Over the years, job hopping among millennial employees has been associated with laziness, a lack of drive and commitment — all negative traits employees want nothing to do with. Yet a 2014 CareerBuilder study found the positives of switching between jobs — when done strategically — are quickly outweighing the negatives, and that job hopping is more beneficial for a long, prosperous career than once thought.
In fact, employers are coming to expect college graduates to hop between jobs when finding their footing in the working world. With 25 percent of workers having five jobs or more by the time they reach 35, there is a method to this job-hopping madness.
Here’s why job hopping is advantageous for your career — and how you can use it to impress future employers:
Look back on every job you’ve had. From the waitress job you had in high school to your current position, you probably learned at least a few things along the way, right? Imagine gaining new knowledge in your field at a few different companies — all of the skills you learned about different work tactics and other insights will make you a more well-rounded employee wherever you go.
Use your breadth of knowledge in an interview to talk about how you go above and beyond your role, regardless of the type of job or the demands and challenges it presents.
Let’s face it: we work to support ourselves. While money isn’t everything, it is definitely important, and you can use job hopping to either receive a bump in pay from the get-go, or to negotiate your monetary terms in an interview.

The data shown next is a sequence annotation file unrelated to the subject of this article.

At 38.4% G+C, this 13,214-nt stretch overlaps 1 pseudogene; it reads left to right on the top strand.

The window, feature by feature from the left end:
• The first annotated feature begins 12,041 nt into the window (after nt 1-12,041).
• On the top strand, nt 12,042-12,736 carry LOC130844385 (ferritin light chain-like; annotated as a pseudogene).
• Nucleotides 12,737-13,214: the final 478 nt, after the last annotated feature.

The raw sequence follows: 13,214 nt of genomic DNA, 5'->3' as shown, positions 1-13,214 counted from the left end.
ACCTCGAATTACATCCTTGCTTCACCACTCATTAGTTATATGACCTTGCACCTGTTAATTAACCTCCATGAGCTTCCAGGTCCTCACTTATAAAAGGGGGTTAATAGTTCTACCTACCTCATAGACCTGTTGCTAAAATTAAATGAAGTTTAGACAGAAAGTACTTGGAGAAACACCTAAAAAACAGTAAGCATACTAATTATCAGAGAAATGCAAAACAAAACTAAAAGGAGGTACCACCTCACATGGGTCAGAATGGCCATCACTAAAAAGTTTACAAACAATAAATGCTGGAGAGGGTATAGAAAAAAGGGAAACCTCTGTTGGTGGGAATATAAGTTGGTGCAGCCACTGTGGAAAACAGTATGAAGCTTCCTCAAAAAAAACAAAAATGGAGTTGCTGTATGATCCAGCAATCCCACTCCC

According to a 2015 Gallup survey, 49 percent of US workers employed for three months or fewer said their reasoning for taking a job was strongly influenced by salary. You will advance faster up your career, and financial, ladder with more experience under your belt.
Knowing when to negotiate the salary you think you deserve — and when to walk away — is crucial for both you and the employer. It shows your potential new boss you’re serious about the position, yet doesn’t leave you feeling like you were cheated and on the hunt for yet another job.
Just as important as gaining new knowledge and skills, job hopping also opens the door to build up your professional network.
At any job, you strive to form positive relationships with at least a few of your colleagues and supervisors, who can be key players in your next career move.
Sometimes, it’s all about who you know. Use your connections to your advantage — referrals can help tremendously when looking for a new job and can lead to opportunities you didn’t even know were available.
A different commute to work, a new office view or a new favorite lunch spot are all unique ways to keep you motivated at work everyday.
In fact, the Gallup study found that switching companies provides an initial boost to an employee’s engagement, as 33 percent of workers who have been with a company less than three years said they were engaged in their work compared with 29 percent of those who have been with a company three to nine years.
Use your knowledge of places around the city like shops and restaurants to show employers your personal side. Cultural fit and personality are often big hiring factors when interviewing for a new position — and everyone loves food.
What are other advantages of job hopping?